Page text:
Infographic: The improving defense of the Knicks' Kristaps Porzingis

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Although Knicks coach Derek Fisher told reporters that his team has been "horrendous" on defense recently, there's one player who's actually doing a solid job: rookie big man Kristaps Porzingis. If you're an NBA fan, you've probably seen plenty of highlights this season involving Porzingis. At age 20, he already has surprising range from deep and does a solid Hakeem Olajuwon impression with his own version of the Dream Shake. But people tend to overlook a part of his game that is developing quickly over the past month: his ability to be a rim protector and shot-blocker. In those roles, he's more proficient than you might think and continues to get better. As the New York Knicks prepare to take on the Miami Heat and defensive stopper Hassan Whiteside on Wednesday, let's examine the numbers to see how the defense of Porzingis bears watching.

He's at his best close to the rim

According to the defensive tracking numbers provided by the NBA, Porzingis is a solid defender across the board. His size doesn't allow him to cover a lot of ground, but a formidable wingspan allows him to affect shooters if they're close by. But if you look at Diff%, an NBA stat showing how a defender's field goal percentage allowed differs from the shooter's overall percentage, you see where his defensive strengths lie.


That number within 6 feet of the basket looks to be the most impressive in terms of Diff%, but how good is it in a bigger context? He's actually one of the league's best in that regard, ranking in the top five. Here are your lowest Diff% totals within 6 feet of the hoop, the ultimate rim protectors. Surprised that the Knicks have two players in the top five despite their defensive struggles? As a team, New York's Diff% within 6 feet is minus-3.3%, tied with the Warriors for best in the NBA.


Minimum 20 games played, 4 field goals attempted per game within 6 feet

Porzingis sits in the top 10 in blocks per game, so let's take a look at how well each of them affects the opponents' shooting percentage in close. As you'll see, Porzingis leads all the shot-blockers above him on this list:


He challenges shooters, gets blocks in close

So we know Porzingis makes his best defensive contributions close to the rim, but he doesn't just put up good analytics numbers in that area -- he also makes almost all of his blocks there. Courtesy of the fantastic shot tracker at NBAsavant.com, below are the locations of each blocked shot for Whiteside and Anthony Davis, ranked first and second in blocks per game this season, as compared to Porzingis.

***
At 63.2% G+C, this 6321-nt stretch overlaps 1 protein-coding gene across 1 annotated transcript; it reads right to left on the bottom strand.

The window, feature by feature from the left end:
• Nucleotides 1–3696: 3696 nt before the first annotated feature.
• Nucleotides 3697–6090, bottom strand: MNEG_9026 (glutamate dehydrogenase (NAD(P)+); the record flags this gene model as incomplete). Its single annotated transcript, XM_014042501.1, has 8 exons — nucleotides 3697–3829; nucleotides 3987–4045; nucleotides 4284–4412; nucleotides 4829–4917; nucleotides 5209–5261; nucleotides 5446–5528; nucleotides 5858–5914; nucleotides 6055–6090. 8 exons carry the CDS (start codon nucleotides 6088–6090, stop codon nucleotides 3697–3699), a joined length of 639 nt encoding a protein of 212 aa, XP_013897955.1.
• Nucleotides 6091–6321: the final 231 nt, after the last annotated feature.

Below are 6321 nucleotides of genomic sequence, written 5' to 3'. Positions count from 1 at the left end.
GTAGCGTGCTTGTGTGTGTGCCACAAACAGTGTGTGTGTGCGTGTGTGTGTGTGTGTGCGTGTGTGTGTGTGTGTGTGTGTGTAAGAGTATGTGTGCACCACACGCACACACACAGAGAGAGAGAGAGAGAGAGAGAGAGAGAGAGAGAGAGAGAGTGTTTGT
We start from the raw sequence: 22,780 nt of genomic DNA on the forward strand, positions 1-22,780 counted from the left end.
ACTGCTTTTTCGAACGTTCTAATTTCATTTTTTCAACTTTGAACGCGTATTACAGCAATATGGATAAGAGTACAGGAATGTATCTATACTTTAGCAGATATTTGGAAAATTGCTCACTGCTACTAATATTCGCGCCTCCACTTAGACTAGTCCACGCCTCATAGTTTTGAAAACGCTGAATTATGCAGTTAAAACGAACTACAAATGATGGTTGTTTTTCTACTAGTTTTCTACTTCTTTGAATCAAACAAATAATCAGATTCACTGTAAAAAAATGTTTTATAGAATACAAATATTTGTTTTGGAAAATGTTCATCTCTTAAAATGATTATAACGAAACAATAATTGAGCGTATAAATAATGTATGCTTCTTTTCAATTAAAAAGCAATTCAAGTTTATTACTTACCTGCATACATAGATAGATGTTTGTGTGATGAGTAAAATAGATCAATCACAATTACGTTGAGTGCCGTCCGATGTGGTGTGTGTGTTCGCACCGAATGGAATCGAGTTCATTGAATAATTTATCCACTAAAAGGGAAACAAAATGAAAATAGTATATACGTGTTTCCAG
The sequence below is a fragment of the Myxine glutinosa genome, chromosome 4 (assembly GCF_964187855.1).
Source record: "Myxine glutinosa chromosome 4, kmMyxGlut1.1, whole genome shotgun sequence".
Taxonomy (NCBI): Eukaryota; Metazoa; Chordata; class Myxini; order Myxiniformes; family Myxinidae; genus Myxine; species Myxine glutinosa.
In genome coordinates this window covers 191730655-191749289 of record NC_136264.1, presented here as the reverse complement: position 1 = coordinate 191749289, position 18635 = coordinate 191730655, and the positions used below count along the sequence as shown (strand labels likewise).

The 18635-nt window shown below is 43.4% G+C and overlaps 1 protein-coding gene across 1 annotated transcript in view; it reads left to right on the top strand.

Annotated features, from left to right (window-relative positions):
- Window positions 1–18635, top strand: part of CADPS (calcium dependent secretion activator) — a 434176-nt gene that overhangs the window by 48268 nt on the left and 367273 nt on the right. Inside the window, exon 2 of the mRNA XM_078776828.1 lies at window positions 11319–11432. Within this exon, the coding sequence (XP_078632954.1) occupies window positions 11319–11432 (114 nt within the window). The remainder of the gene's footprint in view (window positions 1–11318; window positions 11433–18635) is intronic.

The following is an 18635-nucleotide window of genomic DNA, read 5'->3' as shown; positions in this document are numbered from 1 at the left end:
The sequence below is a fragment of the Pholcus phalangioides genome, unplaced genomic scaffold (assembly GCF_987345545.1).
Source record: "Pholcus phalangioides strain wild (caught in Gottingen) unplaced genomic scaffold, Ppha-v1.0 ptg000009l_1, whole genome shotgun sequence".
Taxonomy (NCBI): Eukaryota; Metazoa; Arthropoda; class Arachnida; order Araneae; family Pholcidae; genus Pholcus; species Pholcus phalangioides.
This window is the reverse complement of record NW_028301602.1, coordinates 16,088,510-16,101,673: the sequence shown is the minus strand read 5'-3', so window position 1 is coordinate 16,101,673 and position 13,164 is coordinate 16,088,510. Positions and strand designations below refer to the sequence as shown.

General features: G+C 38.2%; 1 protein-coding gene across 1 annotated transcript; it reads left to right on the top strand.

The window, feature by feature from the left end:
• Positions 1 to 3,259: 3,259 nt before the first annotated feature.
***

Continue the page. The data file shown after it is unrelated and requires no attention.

Clearly, Whiteside and Davis are far more mobile, and that's reflected in where they block shots. Whiteside controls the paint all the way out to the key but also challenges shooters at the rim for many of his blocks. Davis is quick enough to get up against 3-point shooters, as evidenced by the five blocks beyond the 3-point arc (accounting for 6% of his blocked shots), but blocks a lower percentage close to the rim. Meanwhile, Porzingis is compiling a decent number of blocks while rarely making one beyond a few feet from the hoop.

Houston game was the turning point

The Knicks played the Rockets on Nov. 21, and up to that point, Porzingis had registered no more than two blocks in any of his 13 NBA games. But on that night, he swatted seven Houston shots (to go with 24 points and 14 rebounds), and his defensive numbers have improved significantly since then. Maybe it gave him greater confidence, or maybe offensive players have been coming at him more frequently and allowing him more chances to make defensive stops and blocks. Or perhaps Derek Fisher is using him more strategically, as Porzingis has seen his playing time decrease slightly as the grind of the season wears on. Whatever the reason, the numbers reveal he's an entirely different defender since that game.

As previously stated, the Knicks have not been playing the league's best defense of late as a team, and there's work to be done. But for a young player just barely out of his teenage years, Porzingis has shown the potential to develop a strong defensive game to complement his offensive skill set. And that's something the Knicks can build on.